Editor’s Note: This column by Sam Riddle, a veteran and longtime Detroit advocate and written in honor of Veterans Day observed annually on November 11, is about his family’s military roots and his own journey to military service. This column also highlights the poverty crisis Detroit veterans face. For submission inquiries email firstname.lastname@example.org
By Sam Riddle, J.D.
My father was a World War II combat veteran whose brother was thrown off a troop train and killed by racist white soldiers. Other relatives served in prior conflicts including World War I. Ours is a family replete with serving America.
When I dropped out of high school in Flint, Michigan, I had narrowed my options to working for General Motors or enlisting in the military. I entered the military from Fort Wayne in Detroit. The year was 1965. I served a four-year enlistment earning an Honorable Discharge with an early release after acceptance at Michigan State University. The GI Bill educational benefits helped greatly at MSU where I received a B.A. degree in 1972.
I managed to earn a Juris Doctor degree in 1977 from the University of Michigan Law School due in part to some semblance of discipline honed in the military. Later I would use my status as a veteran to purchase a house in Denver with no money down. Ah the good life of being a veteran of the U.S. military.
Decades later with an avalanche of good and poor decision making I find myself almost totally dependent upon the VA for healthcare in Detroit. That has been good and bad depending on my health concerns.
Having a Boston Scientific pacemaker defibrillator implant at the University of Michigan Cardiology has heightened my concern for VA health care standards given that my battery life is less than two years after a ten year no issues run.
My medications are mailed to me and my service connected disability is addressed somewhat; all in all, I am still upright.
Not all veterans in Detroit are so fortunate.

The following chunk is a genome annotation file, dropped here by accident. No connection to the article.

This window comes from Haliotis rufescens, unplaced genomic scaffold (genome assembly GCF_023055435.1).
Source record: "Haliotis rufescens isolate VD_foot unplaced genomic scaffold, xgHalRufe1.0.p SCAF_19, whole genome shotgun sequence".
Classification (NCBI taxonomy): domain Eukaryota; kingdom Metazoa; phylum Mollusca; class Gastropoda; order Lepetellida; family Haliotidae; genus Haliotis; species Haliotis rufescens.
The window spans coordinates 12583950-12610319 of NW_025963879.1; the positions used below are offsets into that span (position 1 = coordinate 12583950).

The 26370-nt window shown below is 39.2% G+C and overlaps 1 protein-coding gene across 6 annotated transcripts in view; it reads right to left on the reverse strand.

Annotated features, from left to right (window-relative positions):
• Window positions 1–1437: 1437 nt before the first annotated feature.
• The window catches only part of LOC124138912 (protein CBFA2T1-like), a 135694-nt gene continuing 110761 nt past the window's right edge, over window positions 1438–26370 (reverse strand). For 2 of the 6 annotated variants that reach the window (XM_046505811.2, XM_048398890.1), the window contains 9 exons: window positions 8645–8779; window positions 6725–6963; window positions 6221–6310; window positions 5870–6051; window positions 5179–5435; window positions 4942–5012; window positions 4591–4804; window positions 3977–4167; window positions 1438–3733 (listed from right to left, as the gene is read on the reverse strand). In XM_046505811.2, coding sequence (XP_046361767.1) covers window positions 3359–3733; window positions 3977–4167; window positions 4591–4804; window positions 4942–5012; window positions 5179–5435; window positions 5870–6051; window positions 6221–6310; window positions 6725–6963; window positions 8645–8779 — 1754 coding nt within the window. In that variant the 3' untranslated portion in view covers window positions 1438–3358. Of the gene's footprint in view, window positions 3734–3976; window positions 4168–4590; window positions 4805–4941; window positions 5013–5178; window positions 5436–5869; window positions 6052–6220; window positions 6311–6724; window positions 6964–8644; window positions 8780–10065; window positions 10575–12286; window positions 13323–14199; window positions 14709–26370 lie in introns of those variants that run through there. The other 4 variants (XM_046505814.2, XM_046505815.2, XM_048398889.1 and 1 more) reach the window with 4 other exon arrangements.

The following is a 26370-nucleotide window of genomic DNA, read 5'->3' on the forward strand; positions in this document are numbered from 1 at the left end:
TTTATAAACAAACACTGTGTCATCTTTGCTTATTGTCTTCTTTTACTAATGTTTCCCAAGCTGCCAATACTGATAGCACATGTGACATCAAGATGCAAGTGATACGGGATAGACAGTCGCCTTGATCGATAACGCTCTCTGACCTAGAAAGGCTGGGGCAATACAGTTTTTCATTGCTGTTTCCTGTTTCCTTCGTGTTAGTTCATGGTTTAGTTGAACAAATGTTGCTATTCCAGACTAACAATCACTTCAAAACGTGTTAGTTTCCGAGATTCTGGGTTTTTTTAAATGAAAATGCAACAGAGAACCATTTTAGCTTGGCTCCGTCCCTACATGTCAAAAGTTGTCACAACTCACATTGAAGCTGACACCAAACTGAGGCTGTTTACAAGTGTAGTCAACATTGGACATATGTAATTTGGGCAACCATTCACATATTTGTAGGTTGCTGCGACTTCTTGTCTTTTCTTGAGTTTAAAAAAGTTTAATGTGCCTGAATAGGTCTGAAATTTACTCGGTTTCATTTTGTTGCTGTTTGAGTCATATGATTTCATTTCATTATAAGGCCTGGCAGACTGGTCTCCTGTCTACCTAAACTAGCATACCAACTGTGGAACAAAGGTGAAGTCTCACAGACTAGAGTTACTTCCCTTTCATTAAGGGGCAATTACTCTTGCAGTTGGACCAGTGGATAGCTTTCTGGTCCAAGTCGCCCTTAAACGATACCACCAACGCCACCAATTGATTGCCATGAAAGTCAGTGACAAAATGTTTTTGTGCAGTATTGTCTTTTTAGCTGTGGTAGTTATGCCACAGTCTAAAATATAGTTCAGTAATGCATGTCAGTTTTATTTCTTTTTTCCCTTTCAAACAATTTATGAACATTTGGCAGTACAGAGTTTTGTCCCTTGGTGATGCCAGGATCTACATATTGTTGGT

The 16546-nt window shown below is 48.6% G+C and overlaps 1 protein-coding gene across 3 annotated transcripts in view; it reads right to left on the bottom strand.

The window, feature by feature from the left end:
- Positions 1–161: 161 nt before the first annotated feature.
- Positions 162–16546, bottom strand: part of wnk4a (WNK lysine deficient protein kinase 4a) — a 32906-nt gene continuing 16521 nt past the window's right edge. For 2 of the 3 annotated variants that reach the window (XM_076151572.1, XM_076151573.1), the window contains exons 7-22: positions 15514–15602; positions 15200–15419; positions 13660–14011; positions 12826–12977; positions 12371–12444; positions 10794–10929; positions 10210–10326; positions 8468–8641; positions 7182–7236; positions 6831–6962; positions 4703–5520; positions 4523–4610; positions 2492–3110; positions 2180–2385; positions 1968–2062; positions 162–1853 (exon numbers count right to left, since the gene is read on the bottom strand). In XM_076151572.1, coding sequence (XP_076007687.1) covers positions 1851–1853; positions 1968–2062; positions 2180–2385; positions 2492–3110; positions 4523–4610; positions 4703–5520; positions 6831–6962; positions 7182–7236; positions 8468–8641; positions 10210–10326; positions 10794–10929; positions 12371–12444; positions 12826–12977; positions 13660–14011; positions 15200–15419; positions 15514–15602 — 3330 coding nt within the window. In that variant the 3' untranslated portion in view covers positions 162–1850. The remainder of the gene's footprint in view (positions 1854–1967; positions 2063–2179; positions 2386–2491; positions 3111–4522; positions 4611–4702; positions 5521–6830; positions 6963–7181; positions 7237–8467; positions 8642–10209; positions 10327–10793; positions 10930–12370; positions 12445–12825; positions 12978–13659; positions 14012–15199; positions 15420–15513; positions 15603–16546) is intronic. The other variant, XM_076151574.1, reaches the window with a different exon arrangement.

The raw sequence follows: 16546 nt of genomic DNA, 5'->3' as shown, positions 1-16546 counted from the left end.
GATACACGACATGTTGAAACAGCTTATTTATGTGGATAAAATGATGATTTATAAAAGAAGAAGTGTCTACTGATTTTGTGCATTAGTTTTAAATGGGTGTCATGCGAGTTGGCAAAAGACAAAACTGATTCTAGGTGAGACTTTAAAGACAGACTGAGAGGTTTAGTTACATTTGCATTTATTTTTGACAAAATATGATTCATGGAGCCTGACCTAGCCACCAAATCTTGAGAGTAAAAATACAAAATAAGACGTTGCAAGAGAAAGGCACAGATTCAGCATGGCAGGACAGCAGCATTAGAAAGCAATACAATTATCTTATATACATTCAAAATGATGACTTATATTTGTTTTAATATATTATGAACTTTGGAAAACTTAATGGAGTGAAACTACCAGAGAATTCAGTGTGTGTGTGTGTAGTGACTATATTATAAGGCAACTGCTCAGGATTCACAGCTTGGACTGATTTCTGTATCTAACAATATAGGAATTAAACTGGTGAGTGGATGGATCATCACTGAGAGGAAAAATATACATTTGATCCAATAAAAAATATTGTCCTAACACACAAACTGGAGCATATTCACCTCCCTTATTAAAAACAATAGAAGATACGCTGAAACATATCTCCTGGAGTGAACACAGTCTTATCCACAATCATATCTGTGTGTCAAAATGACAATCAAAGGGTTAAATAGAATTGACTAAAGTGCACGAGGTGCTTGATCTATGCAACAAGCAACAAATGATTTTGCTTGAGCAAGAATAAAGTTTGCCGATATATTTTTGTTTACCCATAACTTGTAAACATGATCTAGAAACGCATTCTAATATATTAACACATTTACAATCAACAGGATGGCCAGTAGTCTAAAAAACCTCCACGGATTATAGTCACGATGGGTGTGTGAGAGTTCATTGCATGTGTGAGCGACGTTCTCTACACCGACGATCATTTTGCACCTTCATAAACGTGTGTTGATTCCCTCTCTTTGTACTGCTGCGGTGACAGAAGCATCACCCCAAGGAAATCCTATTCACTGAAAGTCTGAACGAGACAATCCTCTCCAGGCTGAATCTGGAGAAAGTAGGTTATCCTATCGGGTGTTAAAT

In 2016, USA Today revealed that data withheld by the VA exposed the Detroit VA Hospital as one of the worse in the nation. Supposedly things have gotten somewhat better but then there is WalletHub.
Too many Detroit veterans are unemployed, homeless, have addictions, mental challenges or are mired in poverty. That ugly reality should surprise no one given that official census data reveals a Detroit where at least forty percent of Detroit lives below the poverty line. As many as 70 percent of her children wake up every damn day in Detroit poverty. The political and private sector Detroit leadership look away systemically oblivious to the pain of the ignored Detroit.
The hypocrisy of a nation and its leadership that dare inundate us with political commercials touting their commitment to those that served and bear the scars of military service during the political season is mind-boggling.
In Detroit, veterans are even dishonored in death. North Korea can return the remains of American soldiers killed in combat more than half a century ago.
But in Detroit, the remains of veterans have recently been recovered from Detroit funeral homes only after the macabre discovery of fetuses and infant remains covered in mold
tucked away for years. Only happenstance and police investigators focusing on fetuses resulted in proper military burials for those that served a nation in life but were dishonored by that nation in death. That is a shame that renders one speechless.
It is no wonder that 22 veterans a day kill themselves as America dishonors vets with hunger, homelessness and mental health shaming with inadequate healthcare.
Veterans may call the national suicide prevention hotline number, 1-800-273-TALK (8255) and then “Press 1”. Staff trained in suicide prevention and crisis intervention will respond online.
I interviewed Tyrone Chatman, the executive director of the Michigan Veterans Foundation. Chatman, a Vietnam combat veteran, is on the battlefield of Detroit helping veterans combat the issues raised in this column.
“Yes, there is work to be done. We do what we can. We help veterans,” said Chatman. One veteran, dependent on the goodwill of others, cannot address the resource requirements of this most dishonorable American dilemma.
America, state and local units of government and the wealth hoarding barons of the private sector must commit real resources to eradicate our nation’s dishonorable service to those nearly twenty million veterans that have served us risking all for an ungrateful nation.
There is no clearer example of the Herculean task before us than the slaughter of 12 human beings in Thousand Oaks, California by 28-year-old Ian David Long, a troubled Marine Corps combat veteran who also killed himself.
Celebrate Veterans Day knowing that we have work to do for our veterans.